In the 1960’s, country star Hank Snow sang “I’ve been everywhere, man.” Although Bradford Lee Folk didn’t include that song on his recent album Somewhere Far Away, his background gives him a legitimate claim to it. Folk was born in Louisiana, raised in Missouri, moved to Colorado after graduating high school, fronted early 2000s Rounder-signed band Open Road, ran a honky-tonk after the band called it quits, moved back east to work an organic farm outside of Nashville, and is now recording and touring with his new group, the Bluegrass Playboys (someone please send me one of their stickers).
Those diverse experiences are reflected in the eight, mostly original tracks of Somewhere Far Away. Folk meanders his way from straightforward bluegrass through folk and Americana, singing about rambling, wandering, and trains along the way. He takes care of the lead vocals as well, showing off a vocal style that places him somewhere between Del McCoury and Old Crow Medicine Show.
The opening track might fool a few fans into thinking Folk has delivered a hard-hitting, driving traditional bluegrass album. Foolish Game of Love certainly finds him emulating McCoury, kicking off with a fiery fiddle intro before Folk begins singing about “the foolish little dumb game they call love.” However, from there, things slow down and become more reflective. Trains Don’t Lie is a well-written number which finds Folk stuck in East Nashville, coming to terms with the realities of life, and longing for the open skies of his Colorado home. It’s certainly one of the standout tracks here, with a gentle, contemplative feel.
>The title track floats along to a dreamlike melody, but below the peaceful banjo and fiddle are lyrics that promote the value of simple living and home, reminding listeners that sometimes the best rambling is done in the mind. Soil and Clay has a stripped down Americana sound, closing out the album on a dark note with brooding, introspective lyrics that seem to address those who wander aimlessly. Several of the other tracks also have that same type of pensive storytelling, where the lyrics certainly evoke emotions but the exact meaning is hard to pin down. The Wood Swan, a pleasant-sounding folk-pop number that touches on broken relationships, is an example.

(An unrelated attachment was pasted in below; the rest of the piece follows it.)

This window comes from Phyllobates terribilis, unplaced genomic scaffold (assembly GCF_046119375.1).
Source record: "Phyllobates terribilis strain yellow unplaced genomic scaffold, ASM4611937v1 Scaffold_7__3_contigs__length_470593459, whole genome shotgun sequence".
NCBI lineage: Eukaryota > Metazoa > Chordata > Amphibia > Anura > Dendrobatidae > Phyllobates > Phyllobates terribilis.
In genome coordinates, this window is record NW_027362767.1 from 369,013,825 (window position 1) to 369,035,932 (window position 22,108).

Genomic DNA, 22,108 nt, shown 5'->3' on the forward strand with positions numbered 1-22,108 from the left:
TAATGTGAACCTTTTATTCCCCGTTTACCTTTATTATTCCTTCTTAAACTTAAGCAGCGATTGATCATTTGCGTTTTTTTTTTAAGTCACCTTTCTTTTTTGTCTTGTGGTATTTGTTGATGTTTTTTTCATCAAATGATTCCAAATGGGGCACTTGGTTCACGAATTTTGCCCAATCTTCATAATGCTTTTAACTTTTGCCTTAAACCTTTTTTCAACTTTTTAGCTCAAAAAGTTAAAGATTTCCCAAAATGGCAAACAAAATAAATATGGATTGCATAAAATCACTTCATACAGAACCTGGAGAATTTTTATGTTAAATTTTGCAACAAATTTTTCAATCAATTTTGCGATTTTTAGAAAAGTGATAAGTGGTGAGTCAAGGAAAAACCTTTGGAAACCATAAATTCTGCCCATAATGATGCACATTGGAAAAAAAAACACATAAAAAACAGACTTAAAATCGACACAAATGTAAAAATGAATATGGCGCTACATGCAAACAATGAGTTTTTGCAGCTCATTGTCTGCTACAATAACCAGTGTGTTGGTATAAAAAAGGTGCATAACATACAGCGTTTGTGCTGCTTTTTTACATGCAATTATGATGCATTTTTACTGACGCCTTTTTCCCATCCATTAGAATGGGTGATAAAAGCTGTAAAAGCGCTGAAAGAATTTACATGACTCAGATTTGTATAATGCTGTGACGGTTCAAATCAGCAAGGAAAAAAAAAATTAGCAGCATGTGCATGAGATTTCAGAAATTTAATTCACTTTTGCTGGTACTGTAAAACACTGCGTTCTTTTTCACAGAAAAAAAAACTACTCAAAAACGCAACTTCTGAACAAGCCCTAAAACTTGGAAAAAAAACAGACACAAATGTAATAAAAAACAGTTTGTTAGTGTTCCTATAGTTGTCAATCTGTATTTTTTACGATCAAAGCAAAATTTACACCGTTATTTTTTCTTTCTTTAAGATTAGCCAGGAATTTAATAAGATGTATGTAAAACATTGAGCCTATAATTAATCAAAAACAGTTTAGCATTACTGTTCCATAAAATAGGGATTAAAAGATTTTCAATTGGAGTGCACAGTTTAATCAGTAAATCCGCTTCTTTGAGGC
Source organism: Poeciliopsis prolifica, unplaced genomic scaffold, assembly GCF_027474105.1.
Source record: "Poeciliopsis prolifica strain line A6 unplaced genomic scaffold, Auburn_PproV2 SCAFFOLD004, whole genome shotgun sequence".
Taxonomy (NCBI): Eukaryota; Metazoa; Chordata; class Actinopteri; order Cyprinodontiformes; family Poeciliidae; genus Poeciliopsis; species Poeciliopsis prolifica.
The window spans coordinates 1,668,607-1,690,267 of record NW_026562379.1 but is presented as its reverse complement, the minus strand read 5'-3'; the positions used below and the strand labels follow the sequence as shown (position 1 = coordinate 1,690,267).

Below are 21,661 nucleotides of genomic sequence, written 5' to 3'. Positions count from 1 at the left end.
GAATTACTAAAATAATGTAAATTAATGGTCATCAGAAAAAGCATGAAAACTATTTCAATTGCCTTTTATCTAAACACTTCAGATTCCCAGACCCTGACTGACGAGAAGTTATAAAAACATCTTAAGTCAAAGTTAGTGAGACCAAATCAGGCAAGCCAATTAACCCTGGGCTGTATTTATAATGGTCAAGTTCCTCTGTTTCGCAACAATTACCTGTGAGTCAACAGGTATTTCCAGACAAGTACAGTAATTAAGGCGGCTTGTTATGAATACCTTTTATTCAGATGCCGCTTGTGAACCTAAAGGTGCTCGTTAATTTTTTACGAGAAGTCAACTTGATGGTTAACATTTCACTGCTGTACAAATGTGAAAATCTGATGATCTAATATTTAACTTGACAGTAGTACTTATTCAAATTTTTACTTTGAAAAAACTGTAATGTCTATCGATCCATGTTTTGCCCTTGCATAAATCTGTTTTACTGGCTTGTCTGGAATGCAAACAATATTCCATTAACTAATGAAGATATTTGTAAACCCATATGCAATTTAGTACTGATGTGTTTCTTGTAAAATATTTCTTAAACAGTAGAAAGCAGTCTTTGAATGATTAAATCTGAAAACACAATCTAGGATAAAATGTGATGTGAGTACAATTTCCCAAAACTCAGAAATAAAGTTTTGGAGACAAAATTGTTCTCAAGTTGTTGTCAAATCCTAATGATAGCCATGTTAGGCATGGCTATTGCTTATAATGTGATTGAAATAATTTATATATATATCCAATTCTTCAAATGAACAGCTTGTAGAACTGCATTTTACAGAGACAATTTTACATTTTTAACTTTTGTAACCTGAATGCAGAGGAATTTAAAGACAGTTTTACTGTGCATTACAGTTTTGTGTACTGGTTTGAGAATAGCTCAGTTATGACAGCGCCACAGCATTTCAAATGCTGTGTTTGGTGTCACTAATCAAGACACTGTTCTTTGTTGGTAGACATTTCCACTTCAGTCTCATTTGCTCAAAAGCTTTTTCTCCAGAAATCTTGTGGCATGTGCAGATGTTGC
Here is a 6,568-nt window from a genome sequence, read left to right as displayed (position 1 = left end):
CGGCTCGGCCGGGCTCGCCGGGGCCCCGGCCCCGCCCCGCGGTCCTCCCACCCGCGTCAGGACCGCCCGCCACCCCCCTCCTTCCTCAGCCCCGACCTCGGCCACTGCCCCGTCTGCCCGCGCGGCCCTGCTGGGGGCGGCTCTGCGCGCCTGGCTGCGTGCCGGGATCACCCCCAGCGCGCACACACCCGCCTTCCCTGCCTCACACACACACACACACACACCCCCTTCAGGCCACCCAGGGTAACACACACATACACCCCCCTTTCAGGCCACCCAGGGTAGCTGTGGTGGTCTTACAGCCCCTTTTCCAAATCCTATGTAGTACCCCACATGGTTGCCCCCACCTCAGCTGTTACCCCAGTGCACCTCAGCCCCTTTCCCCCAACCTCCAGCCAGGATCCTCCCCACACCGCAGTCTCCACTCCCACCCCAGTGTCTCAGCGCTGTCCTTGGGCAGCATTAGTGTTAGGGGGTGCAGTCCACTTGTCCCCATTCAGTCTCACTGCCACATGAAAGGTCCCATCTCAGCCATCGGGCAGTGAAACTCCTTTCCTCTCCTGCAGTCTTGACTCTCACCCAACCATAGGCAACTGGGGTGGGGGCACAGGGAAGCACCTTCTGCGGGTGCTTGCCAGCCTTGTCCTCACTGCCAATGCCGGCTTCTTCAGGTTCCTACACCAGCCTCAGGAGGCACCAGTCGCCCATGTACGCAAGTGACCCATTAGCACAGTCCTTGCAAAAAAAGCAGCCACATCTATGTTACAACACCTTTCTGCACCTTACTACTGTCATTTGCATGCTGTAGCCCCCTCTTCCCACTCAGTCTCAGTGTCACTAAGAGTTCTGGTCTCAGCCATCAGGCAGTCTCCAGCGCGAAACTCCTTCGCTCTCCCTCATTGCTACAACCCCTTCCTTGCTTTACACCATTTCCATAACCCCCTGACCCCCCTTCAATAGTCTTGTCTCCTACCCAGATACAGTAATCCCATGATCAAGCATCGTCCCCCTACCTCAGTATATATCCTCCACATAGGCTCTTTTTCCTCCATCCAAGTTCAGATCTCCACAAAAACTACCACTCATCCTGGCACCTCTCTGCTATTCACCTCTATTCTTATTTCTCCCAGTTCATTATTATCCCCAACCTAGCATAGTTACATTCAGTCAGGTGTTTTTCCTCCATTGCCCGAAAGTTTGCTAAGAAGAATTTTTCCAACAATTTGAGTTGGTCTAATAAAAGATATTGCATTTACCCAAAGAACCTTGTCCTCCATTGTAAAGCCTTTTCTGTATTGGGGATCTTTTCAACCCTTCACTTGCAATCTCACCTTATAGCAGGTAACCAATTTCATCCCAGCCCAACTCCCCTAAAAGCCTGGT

The press release accompanying Folk’s album states that “unlike many, he doesn’t see bluegrass as a isolated tradition separate from other American musical forms.” However, like many who have come before him, he has chosen to meld traditional bluegrass instrumentation with pieces of other styles. With Somewhere Far Away, Folk has jumped right into the folkgrass trend, proving himself particularly adept.
For more information on Folk, visit his website at www.bradfordleefolk.com. His new album is available from several online music retailers.